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Flashcards in lecture 6: gastric physio Deck (39):
1

What does the stomach's production of IF do?

intrinsic factor helps for intestinal uptake of vitamin B12

2

What does gastric acid activate?

Gastric pepsinogen gets activated to pepsin and the gastric acid provides the optimal pH activity for pepsin

3

what cells produce gastric acid? where in the stomach are they most prevalent?

parietal cells
corpus/fundus

4

how do proton pumps change in their localization within an activated parietal cell?

parietal cell activation fuses proton pumps with the apical membrane for gastric acid secretion to the apical side/lumen

5

What are the net effects of gastric acid secretion by parietal cells

Lumen = H, Cl, K (minor)
Bloodstream = bicarbonate

6

how do PPIs work?

from the bloodstream, activated PPIs enter parietal cells from the basolateral end and then covalently bind to the proton pumps.
the binding inactivates the pumps selectively and permanently

7

What are stimulators of parietal cell activation (and gastric acid secretion)?

Histamine (on H2 receptor)
ACh (on M3 receptor)
Gastrin (on CCK receptor)

8

What are the products of stimulation at the H2, M3 and CCK receptors by histamine, acetylcholine, and gastrin, respectively?

CCK receptor = more Ca
H2 receptor = more cAMP
M3 receptor = more Ca

9

What are products of the EEC cells in the stomach?

gastrin (G cells)
Histamine (ECL cells)
Somatostatin (D cells)

10

Where do parietal cell stimulators come from?

ACh = neurons (direct stimulation of parietal cells or stimulation of G, ECL cells)
Histamine = from ECL cells
Gastrin = from G cells (via circulation) to ECL or parietal cells
GRP, which stimulates gastrin release

11

What is the source of gastrin?

G cells in gastric antrum and duodenum

12

What is gastrin release induced by?

peptides + amino acids
gastric distension
vagal innervation (via GRP and ACh)

13

What is gastrin release inhibited by?

somatostatin

14

What are the functions of gastrin?

1) gastric acid production (primarily through histamine release by ECL cells)
2) proliferation of gastric epithelial cells and ECL cells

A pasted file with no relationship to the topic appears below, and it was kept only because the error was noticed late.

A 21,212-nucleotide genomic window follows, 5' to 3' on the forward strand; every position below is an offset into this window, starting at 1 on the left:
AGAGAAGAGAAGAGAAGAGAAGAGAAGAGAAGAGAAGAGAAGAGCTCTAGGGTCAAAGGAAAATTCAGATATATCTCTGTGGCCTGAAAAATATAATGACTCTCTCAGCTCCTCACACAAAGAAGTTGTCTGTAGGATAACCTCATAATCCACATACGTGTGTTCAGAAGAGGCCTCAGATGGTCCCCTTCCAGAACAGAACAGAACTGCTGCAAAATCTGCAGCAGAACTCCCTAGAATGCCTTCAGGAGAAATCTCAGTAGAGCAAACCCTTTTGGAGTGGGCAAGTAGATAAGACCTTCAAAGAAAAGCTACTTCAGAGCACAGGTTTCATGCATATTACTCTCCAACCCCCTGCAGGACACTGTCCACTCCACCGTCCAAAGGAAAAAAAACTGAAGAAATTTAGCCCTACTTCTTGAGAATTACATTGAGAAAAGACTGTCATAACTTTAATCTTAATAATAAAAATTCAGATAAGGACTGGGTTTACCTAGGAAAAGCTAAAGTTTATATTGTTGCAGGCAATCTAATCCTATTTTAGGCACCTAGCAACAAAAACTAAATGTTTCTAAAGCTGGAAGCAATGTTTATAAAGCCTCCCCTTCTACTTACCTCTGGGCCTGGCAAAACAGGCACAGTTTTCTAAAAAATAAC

3) mediated by CCK2 receptors via Ca

15

what is histamine release induced by from ECL cells?

gastrin
acetylcholine

16

what is the signaling associated with H2 receptors?

Gs protein
stimulation = increased cAMP

17

where are H2 receptors found?

gastric parietal cells
mast cells
vascular SM

18

What is the source of somatostatin?

D cells in stomach, small intestine and pancreas

19

What is another name for somatostatin?

"master inhibitor"

20

What stimulates the release of somatostatin?

in antrum: acid
in corpus: hormones (CCK and secretin, both which inhibit gastric acid secretion)

21

What is the function of somatostatin?

1) inhibit hormone release (gastrin, CCK, insulin, glucagon)
2) inhibit gastric acid and pepsinogen secretion
3) inhibit pancreatic exocrine functions
4) inhibit gallbladder contraction

22

Describe the feedback regulation of gastrin secretion.

Acid stimulates somatostatin secretion by antral D cells
Somatostatin inhibits gastrin secretion by antral G cells, resulting in reduced gastrin levels to reduce HCl secretion.
ACh inhibits somatostatin for more gastrin release

23

what are the four phases of gastric acid secretion in response to a meal?

basal
cephalic
gastric
intestinal

24

describe the four phases of gastric acid secretion

basal = circadian rhythm
cephalic = response with sight, smell or taste of food
gastric = gastric distension, food compounds, increased gastric pH due to buffering of food
intestinal = mostly inhibitory

25

which phase of gastric acid secretion prepares the stomach for digestion?

cephalic phase = vagal nerve stimulation via acetylcholine

26

Describe neural reflexes in regulating gastric secretion.

gastric distension triggers vago-vagal reflexes, leading to: receptive relaxation, gastrin, acid, and pepsinogen secretion, antral contraction

27

what stimuli take part in the gastric and intestinal phases of gastric meal response?

chemical = peptide, amino acids, acid
mechanical = stomach distension

28

what pathways do each stimulus activate in the gastric meal response

chemical: hormonal (gastrin, SST, HA, CCK)
mechanical: neural (ACh, GRP, NO, VIP)

29

what is the secretory response?

acid, pepsinogen, IF, mucus

30

What is the motor response?

receptive relaxation, antral peristalsis, blood flow

31

what are forms of protection against gastric acid?

limit production
limit flux of gastric contents
neutralization of acid
protection of epithelial barrier

32

how is production of gastric acid limited?

via:
SST from D cells
PGE2

33

how is flux of gastric contents limited?

LES
esophageal peristalsis
pyloric sphincter

34

How is gastric acid neutralized?

saliva
pancreatic secretions
local bicarbonate secretion

35

what protects the epithelial barrier?

mucus (controlled by PGE2)
trefoil peptides, growth factors

36

What is bicarbonate produced by?

pancreas
brunner's glands
small intestinal epithelium
(also in saliva)

37

What produces mucus in GIT?

esophagus = esophageal glands
stomach = gastric mucous cells
small intestine = goblet cells

38

what do surface mucus cells in the stomach do?

produce mucus and bicarbonate to protect against gastric acid
stimulated by PGE2

39

What can lead to gastric acid-mediated diseases?

Sphincter dysfunction: LES => GERD
Compromised epithelial protection: from NSAIDs => PUD or infection/inflammation
Bicarbonate underproduction: cystic fibrosis
Acid overproduction: inflammation (H. pylori)